Avoid them at all times except for the first exploratory site visit. Message boards are where all the site’s gremlins, gangsters and gripers infest and brood. Most make a Corleone blood feud seem like a kiddies’ party. Stay away. Say your thank yous if you dare but step no further and never, ever, venture to suggest that they may wish to get a life, because in doing so you will lose yours. Or at least the will to live it.
Be truthful, be honest
It is the only way. How does your writing improve or how do you help others if you do not give your views and opinions honestly? Telling someone that their writing is good when you don’t think it is gives no benefit to anyone. Such telling will always require a detailed reasoning for the opinion and any writer worth their salt and ready for the open market shark attacks will value and welcome such telling. It isn’t personal. It holds equally true when you praise a writer’s work. It is always pleasant to get such a response but the reasoning for its appreciation and why it works is even more valuable.
Peer review sites are for passing through, not for nesting in. Like schools you can travel from primary (eg ReviewFuse) to secondary (YouWriteOn) to uni (Bookshed) and if you’re very unlucky you might get to visit a borstal or two along the way (Authonomy). If you’re not graduating through then you are not developing and growing as a writer. The poorer writers hibernate in a site, the better ones will all fly away off and up.
Had their day?
A few years ago peer review sites were very much viewed by aspiring authors as a viable route to possible publishing contracts and were enthusiastically embraced by many. The reality is that very few authors were ever taken up and the growth of e-publishing and decline of sector economies means that many of the sites became more cyber slush pile and bicker fests than diamond fields. The numbers attending have fallen dramatically. But this does not mean that the sites’ value for the honing and development of writing has gone. It is still there, but in weaker numbers. The fewer diamonds harder to find. I suspect the public peer site in its present form is in inevitable decline. But the market will grow alternative ways to aid the aspiring writer.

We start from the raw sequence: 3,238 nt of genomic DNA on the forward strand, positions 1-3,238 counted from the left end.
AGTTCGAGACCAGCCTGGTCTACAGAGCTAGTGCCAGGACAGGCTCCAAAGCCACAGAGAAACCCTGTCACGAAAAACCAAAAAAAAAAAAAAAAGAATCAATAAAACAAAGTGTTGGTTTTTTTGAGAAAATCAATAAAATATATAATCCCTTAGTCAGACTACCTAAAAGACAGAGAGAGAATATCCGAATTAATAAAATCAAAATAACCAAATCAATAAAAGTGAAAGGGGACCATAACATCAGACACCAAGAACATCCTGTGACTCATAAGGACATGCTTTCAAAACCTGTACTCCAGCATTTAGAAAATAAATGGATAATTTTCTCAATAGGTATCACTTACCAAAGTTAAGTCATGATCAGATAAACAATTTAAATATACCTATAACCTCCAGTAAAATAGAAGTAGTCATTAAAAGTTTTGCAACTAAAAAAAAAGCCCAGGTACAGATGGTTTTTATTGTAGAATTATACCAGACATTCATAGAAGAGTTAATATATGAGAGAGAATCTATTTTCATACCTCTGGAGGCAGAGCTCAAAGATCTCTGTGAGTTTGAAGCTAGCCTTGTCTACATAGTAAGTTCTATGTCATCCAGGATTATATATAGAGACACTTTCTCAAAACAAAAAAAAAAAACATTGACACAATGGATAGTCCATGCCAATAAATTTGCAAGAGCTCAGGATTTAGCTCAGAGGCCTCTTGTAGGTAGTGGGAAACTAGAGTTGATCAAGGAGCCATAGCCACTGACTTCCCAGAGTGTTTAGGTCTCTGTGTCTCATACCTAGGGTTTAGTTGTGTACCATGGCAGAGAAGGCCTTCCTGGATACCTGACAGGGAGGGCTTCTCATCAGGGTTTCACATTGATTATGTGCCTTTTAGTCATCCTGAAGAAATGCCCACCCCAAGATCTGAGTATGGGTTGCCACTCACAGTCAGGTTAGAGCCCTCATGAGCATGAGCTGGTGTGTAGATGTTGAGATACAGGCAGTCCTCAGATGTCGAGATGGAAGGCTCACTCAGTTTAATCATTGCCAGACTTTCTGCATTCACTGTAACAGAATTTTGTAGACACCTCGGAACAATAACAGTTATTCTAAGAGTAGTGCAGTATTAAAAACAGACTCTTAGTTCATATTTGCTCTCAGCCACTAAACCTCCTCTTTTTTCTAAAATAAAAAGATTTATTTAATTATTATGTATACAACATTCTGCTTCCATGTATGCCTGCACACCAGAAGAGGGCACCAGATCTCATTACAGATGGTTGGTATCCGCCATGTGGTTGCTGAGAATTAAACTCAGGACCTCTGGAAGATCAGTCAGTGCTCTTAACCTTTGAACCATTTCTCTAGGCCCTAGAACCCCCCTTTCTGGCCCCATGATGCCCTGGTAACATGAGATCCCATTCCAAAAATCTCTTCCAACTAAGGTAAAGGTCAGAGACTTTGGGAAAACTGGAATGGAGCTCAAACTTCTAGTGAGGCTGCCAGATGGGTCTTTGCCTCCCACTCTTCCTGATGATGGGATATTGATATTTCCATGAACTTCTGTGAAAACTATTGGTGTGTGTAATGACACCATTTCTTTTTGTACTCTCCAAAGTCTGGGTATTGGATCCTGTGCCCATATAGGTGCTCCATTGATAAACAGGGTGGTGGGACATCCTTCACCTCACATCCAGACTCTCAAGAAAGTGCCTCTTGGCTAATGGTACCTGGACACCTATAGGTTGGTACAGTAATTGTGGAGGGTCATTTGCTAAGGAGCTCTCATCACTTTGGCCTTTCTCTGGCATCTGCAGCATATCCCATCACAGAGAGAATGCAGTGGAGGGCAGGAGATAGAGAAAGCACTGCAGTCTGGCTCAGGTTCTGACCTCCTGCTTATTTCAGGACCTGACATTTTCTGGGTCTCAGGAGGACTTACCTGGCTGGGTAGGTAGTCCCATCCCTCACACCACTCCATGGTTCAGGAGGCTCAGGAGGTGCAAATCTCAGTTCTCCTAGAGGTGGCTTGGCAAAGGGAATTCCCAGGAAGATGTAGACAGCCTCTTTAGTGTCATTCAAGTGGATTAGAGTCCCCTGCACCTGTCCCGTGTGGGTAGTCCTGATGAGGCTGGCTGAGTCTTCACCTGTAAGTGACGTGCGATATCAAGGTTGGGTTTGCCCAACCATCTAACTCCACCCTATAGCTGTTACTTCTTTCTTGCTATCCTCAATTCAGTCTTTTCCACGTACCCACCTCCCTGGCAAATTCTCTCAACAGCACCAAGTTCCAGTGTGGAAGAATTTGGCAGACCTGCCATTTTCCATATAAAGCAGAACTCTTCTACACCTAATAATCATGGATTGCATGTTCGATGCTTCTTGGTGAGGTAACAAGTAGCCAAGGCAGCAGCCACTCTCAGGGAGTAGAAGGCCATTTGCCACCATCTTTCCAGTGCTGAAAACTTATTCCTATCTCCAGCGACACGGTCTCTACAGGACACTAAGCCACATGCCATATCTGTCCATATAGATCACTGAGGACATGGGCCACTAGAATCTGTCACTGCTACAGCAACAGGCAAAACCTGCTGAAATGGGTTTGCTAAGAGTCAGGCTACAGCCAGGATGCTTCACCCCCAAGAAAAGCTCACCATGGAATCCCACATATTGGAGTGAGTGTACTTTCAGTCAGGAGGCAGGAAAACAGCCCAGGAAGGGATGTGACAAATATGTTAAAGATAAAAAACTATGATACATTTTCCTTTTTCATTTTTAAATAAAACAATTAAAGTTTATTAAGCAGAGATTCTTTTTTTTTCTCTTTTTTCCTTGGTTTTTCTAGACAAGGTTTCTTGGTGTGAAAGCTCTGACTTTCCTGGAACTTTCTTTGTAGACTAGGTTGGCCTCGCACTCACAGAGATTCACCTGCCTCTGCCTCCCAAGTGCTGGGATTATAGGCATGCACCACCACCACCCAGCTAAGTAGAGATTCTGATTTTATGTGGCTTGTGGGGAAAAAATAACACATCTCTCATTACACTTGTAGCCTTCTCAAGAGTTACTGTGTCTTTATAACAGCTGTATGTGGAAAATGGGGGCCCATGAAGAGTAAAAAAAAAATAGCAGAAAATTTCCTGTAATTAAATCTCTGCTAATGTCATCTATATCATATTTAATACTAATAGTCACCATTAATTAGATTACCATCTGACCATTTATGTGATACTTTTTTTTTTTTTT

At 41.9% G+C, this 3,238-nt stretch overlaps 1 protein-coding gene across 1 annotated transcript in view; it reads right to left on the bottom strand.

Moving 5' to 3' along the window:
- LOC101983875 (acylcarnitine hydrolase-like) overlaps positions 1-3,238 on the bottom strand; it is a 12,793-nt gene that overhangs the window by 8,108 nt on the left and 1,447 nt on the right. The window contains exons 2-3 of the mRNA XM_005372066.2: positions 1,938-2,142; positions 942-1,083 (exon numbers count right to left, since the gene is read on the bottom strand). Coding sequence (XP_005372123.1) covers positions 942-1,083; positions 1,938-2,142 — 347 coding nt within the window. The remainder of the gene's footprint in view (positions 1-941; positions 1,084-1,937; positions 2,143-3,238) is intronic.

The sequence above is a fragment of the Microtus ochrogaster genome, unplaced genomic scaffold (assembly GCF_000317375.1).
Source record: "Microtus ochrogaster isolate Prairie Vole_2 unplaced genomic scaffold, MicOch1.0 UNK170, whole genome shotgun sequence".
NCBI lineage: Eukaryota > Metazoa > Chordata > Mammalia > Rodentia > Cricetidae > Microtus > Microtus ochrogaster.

So are peer sites worth the toss?
I very much doubt I would be where I am in my writing life without the influence of the peer sites I participated in, particularly YouWriteOn and the Bookshed. As with all things you get out what you put in but you need to manage your expectations on the tightest of reins. For me it was never about league tables and points scored or involving myself in a cyber love-ins or troll-fights, it was just about improving my writing skills and voice and learning the craft. When I look back at my early submissions to sites and compare them to later ones and to now, I can see and feel the remarkable change and improvement in my writing. I no longer actively participate in peer sites but my desire to become a better writer continues. One of the many lessons learned on the sites is that no writing is perfect. Perhaps that lesson is worth the participation costs alone.